The foregoing facts establish beyond doubt the success of our foreign policy to a great extent. Nevertheless, some circles in Pakistan in view of the growing ties between India and the Gulf States and the recent agreement between India, Iran and Afghanistan to build the Chabahar port, have been expressing the view that Pakistan stands isolated in the region as a result of these developments and its lack of understanding of the unfolding realities. I think that is a skewed and over-simplistic view of the situation. Every country in establishing relations and cooperation in any field is solely guided by its national interests rather than seeing it through the prism of its relations with other states. If Saudi Arabia and the UAE have forged any cooperation with India it must have been dictated by their mutual interests. That relationship is not at the cost of Pakistan. Therefore, Pakistan has nothing to worry about it. Its relations with Saudi Arabia and Gulf States are too strong to be affected by bilateral ties between them and India.
And that is also true in regard to the agreement between Iran, Afghanistan and India to build the Chabahar Port. India wants access to Central Asian states. In view of its strained relations with Pakistan and no likelihood of it ever getting the permission to use Pakistani territory, it has no option but to find an alternative. Iran and Afghanistan will also benefit from it. Again this cooperation cannot be construed as anti-Pakistan. Our relations with Iran are improving. Recently Iranian President visited Pakistan, and he clearly said that Gwadar and Chabahar were sister ports. Pakistani side has also hinted at the possibility of cooperation in this regard. One thing that the proponent of Pakistan’s so-called “isolation” tend to forget is that Chabahar is not a deep water sea port like Gwadar, and therefore cannot be a rival to Gwadar in any way. Iran has also exhibited interest in joining the CPEC. India is a staunch opponent of the CPEC, and allegedly, along with the USA, is trying to sabotage this mega-economic initiative.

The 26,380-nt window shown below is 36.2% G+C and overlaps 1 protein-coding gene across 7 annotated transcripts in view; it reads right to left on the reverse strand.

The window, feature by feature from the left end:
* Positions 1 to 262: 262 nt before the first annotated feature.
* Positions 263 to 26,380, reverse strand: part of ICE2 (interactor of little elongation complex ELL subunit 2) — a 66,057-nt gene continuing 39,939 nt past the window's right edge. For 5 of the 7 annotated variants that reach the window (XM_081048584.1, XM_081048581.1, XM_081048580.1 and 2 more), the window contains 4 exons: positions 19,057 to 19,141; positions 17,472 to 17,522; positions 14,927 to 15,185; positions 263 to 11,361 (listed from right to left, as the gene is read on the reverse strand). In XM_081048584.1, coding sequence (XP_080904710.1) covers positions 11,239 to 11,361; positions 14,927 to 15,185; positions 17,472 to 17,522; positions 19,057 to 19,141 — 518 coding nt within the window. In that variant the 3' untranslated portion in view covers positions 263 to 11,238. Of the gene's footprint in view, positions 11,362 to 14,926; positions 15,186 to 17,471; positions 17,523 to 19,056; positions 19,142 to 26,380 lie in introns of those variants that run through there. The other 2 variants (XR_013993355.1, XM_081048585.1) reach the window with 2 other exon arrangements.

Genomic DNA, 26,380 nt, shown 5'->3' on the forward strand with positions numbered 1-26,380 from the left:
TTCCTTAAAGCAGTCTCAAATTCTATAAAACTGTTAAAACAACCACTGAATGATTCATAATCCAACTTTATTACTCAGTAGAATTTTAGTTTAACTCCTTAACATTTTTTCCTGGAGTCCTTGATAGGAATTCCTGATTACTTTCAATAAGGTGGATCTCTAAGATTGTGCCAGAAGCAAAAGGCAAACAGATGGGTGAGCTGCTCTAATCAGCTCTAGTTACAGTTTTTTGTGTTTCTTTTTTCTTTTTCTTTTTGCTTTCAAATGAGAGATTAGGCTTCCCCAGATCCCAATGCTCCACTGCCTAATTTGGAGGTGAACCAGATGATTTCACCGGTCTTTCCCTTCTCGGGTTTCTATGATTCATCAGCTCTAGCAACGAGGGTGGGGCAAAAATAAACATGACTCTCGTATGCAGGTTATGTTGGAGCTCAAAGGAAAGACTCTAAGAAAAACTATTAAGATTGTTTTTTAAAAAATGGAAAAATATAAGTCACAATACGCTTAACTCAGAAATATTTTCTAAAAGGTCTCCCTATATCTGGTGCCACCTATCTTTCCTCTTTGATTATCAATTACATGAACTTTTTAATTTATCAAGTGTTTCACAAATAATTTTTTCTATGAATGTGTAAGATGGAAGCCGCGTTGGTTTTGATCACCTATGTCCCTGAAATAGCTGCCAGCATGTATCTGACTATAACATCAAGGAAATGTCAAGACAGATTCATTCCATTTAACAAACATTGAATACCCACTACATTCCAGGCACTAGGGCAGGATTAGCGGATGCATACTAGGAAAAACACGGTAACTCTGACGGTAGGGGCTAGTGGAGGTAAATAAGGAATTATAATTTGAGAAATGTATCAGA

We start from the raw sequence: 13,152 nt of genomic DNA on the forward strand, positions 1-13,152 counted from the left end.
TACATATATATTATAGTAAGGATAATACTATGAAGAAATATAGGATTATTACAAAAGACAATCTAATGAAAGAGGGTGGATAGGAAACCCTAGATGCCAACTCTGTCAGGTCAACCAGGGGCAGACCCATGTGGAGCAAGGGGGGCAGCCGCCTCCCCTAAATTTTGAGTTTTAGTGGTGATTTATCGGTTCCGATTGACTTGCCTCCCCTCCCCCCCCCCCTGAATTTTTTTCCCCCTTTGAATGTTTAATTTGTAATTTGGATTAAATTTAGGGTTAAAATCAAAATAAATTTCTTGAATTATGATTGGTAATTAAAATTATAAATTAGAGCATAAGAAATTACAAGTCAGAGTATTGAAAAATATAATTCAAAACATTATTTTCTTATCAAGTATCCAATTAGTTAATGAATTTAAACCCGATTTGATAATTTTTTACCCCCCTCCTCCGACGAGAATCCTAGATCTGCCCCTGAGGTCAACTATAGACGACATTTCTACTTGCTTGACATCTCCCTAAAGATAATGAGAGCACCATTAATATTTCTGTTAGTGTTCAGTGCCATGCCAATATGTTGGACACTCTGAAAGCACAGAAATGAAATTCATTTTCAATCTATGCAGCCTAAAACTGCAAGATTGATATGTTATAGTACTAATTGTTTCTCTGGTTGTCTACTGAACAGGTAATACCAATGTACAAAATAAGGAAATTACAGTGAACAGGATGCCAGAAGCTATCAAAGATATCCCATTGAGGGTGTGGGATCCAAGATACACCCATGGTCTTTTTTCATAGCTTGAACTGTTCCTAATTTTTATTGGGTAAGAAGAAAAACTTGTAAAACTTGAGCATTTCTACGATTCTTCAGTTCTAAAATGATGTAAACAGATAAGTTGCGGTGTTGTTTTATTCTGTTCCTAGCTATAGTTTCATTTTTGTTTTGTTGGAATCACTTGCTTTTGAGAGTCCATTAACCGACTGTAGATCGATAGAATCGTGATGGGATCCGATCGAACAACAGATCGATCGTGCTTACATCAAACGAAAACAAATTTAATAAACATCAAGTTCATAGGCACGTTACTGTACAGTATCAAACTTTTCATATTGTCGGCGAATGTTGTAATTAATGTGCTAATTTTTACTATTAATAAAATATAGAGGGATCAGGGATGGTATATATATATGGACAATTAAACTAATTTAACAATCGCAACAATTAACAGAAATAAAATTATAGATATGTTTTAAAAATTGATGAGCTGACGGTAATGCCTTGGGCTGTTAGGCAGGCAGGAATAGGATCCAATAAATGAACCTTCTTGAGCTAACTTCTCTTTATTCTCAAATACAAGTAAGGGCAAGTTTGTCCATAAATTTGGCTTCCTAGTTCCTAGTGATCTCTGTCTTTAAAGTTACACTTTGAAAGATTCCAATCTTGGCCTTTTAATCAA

What I am trying to emphasise is that all countries are guided by their national interests in their bilateral relations rather than doing it at the cost of their relations with other states.